Team news

With Matt Prior taking a break to regain fitness after battling multiple injuries, Jos Buttler will make his Test debut for England. It seems likely that Stuart Broad will play on despite fitness issues but Ben Stokes, who has been decent with the ball but hasn't scored a run in three innings, could make way for Chris Jordan. If Liam Plunkett is rested, Chris Woakes could come in.

England (probable) 1 Alastair Cook (capt), 2 Sam Robson, 3 Gary Ballance, 4 Ian Bell, 5 Joe Root, 6 Moeen Ali, 7 Jos Buttler (wk), 8 Chris Jordan, 9 Stuart Broad, 10 Liam Plunkett/Chris Woakes, 11 James Anderson.

Judging by the quantity and quality of the time he has spent batting in the nets in the lead-up, Rohit Sharma looks set to regain his place in India's middle-order as they go back to playing six specialist batsmen. Stuart Binny will make way if this is indeed the case.

India (probable) 1 M Vijay, 2 Shikhar Dhawan, 3 Cheteshwar Pujara, 4 Virat Kohli, 5 Ajinkya Rahane, 6 Rohit Sharma, 7 MS Dhoni (capt/wk), 8 Ravindra Jadeja, 9 Bhuvneshwar Kumar, 10 Ishant Sharma, 11 Mohammed Shami.

Pitch and conditions

The Ageas Bowl has only hosted one Test match before this, against Sri Lanka three years ago. That match was drawn, but it probably wouldn't have been had the weather allowed more than 261 overs to be played over five days, with Wisden lavishing praise on the groundsman Nigel Gray for preparing "a greenish pitch combining the true bounce of Perth and the lateral movement of Nottingham".

There was little lateral movement in Nottingham when it hosted the first Test of this series, but it doesn't seem likely that the Ageas Bowl will throw up anything as out-of-character. The pitch is still reputed to be one of the fastest in the country, and there was a fair grass cover - though not nearly as much as at Lord's - on it in the lead-up. A spell of hot weather has raised concerns over its moisture retention, but in all it seems like the faster bowlers will have enough help to work with. There could be a spell of rain on Sunday, but clear skies are forecast for the other days.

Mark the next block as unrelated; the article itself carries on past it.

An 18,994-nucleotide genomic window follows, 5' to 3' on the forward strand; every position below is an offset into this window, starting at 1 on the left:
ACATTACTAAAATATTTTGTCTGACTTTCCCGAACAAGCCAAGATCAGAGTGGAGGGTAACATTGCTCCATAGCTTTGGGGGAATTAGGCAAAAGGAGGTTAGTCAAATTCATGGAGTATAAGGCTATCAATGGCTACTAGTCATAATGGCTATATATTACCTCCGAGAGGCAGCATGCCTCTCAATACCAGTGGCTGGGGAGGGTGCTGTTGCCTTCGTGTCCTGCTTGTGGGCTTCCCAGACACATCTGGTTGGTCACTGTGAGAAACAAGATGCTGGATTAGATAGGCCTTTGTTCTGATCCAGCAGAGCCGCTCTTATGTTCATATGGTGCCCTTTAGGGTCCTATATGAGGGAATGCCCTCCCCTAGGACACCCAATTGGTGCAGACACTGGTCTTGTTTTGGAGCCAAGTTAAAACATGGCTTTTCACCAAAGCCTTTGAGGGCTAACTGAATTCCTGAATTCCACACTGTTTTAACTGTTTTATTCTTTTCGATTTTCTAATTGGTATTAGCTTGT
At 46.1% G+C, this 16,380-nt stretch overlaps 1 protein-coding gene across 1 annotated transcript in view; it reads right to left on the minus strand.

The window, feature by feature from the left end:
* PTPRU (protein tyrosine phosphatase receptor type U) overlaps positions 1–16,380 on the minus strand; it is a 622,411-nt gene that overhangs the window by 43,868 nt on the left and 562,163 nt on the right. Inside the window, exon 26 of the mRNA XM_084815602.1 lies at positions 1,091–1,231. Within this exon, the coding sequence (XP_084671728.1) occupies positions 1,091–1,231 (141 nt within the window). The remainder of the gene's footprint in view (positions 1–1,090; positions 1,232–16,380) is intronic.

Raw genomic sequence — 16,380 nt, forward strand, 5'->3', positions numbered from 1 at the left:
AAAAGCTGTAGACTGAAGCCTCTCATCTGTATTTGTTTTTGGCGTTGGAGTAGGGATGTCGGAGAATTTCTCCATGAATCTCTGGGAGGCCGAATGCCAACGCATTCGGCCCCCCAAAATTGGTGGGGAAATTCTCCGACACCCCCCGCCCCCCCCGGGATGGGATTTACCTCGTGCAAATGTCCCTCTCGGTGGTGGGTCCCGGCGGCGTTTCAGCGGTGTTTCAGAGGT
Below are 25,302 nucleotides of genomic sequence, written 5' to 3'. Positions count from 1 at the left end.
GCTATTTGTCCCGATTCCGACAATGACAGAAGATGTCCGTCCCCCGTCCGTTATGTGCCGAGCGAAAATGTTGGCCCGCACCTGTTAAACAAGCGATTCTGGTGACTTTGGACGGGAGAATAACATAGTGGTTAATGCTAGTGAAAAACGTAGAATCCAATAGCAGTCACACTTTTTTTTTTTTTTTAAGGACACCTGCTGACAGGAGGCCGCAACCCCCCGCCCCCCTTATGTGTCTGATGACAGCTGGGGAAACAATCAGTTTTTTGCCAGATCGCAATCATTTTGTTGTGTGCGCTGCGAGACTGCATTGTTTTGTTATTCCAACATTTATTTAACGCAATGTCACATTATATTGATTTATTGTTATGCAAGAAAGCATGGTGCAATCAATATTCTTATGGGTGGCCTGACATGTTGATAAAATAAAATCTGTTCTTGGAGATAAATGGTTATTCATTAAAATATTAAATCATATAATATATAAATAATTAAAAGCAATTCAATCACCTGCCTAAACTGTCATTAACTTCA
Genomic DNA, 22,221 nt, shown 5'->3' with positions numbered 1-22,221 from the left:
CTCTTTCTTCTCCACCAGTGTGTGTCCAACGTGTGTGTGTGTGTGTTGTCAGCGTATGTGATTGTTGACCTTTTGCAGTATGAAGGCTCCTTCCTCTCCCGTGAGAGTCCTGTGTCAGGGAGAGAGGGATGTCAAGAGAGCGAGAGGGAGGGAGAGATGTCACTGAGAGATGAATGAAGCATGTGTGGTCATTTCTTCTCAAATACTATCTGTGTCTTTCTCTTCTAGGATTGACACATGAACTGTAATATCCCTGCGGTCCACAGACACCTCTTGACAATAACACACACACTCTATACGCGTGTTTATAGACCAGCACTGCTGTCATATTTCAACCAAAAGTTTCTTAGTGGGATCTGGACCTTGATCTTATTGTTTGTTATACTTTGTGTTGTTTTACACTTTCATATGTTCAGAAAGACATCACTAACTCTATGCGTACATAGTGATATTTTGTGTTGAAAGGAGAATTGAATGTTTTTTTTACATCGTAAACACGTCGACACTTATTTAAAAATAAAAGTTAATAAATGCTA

Stats and trivia

  • M Vijay has faced 794 balls in the series so far, and has already moved to second on the list of India openers in terms of balls faced in a series in England. With three Tests still to go, he is within sight of Sunil Gavaskar's record of 1199 balls faced in four Tests in 1979.

  • Only five captains in England's history have led in more than 20 Tests with a worse win-loss record than Alastair Cook, who has won 9 and lost 8 of the 25 Tests he has captained in.


"The frustrating thing has been that we've been getting ourselves into situations, especially in the four Test matches, where we are ahead of the game by quite a long way and haven't been able to force that result. We must be doing a lot of things really well. But in the crucial sessions, when we need to stamp our authority to get that win, we haven't managed to take [that chance]. It's bubbling under but the longer it goes without a win it becomes harder and harder."
Alastair Cook, on England's inability to grab the match-turning moments

"I feel that in a five-match series, 1-0 lead is not big. What's crucial is to pick the right team and move forward. We are not thinking about any tagline this time, 1-0 up, level the series etc."
MS Dhoni doesn't want to get too far ahead of himself, with three Tests still to play

Karthik Krishnaswamy is a senior sub-editor at ESPNcricinfo